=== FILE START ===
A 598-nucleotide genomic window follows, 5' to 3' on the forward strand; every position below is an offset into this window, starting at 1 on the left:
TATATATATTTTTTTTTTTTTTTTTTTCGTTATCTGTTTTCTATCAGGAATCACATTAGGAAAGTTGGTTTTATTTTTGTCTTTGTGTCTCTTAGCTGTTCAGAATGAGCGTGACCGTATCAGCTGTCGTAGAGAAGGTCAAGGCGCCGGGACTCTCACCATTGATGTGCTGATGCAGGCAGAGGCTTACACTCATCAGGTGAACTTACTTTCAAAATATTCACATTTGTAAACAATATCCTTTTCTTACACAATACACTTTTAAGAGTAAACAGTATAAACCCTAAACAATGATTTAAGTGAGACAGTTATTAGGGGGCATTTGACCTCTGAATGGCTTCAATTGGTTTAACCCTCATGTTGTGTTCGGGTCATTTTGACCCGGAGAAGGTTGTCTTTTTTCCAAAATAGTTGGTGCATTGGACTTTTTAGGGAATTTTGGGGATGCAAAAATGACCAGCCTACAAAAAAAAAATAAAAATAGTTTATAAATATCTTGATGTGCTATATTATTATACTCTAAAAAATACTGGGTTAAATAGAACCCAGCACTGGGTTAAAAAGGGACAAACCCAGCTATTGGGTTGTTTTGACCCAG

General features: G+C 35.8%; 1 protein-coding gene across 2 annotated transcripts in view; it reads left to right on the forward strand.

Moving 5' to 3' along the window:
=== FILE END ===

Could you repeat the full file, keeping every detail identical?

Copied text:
A 598-nucleotide genomic window follows, 5' to 3' on the forward strand; every position below is an offset into this window, starting at 1 on the left:
TATATATATTTTTTTTTTTTTTTTTTTCGTTATCTGTTTTCTATCAGGAATCACATTAGGAAAGTTGGTTTTATTTTTGTCTTTGTGTCTCTTAGCTGTTCAGAATGAGCGTGACCGTATCAGCTGTCGTAGAGAAGGTCAAGGCGCCGGGACTCTCACCATTGATGTGCTGATGCAGGCAGAGGCTTACACTCATCAGGTGAACTTACTTTCAAAATATTCACATTTGTAAACAATATCCTTTTCTTACACAATACACTTTTAAGAGTAAACAGTATAAACCCTAAACAATGATTTAAGTGAGACAGTTATTAGGGGGCATTTGACCTCTGAATGGCTTCAATTGGTTTAACCCTCATGTTGTGTTCGGGTCATTTTGACCCGGAGAAGGTTGTCTTTTTTCCAAAATAGTTGGTGCATTGGACTTTTTAGGGAATTTTGGGGATGCAAAAATGACCAGCCTACAAAAAAAAAATAAAAATAGTTTATAAATATCTTGATGTGCTATATTATTATACTCTAAAAAATACTGGGTTAAATAGAACCCAGCACTGGGTTAAAAAGGGACAAACCCAGCTATTGGGTTGTTTTGACCCAG

General features: G+C 35.8%; 1 protein-coding gene across 2 annotated transcripts in view; it reads left to right on the forward strand.

Moving 5' to 3' along the window: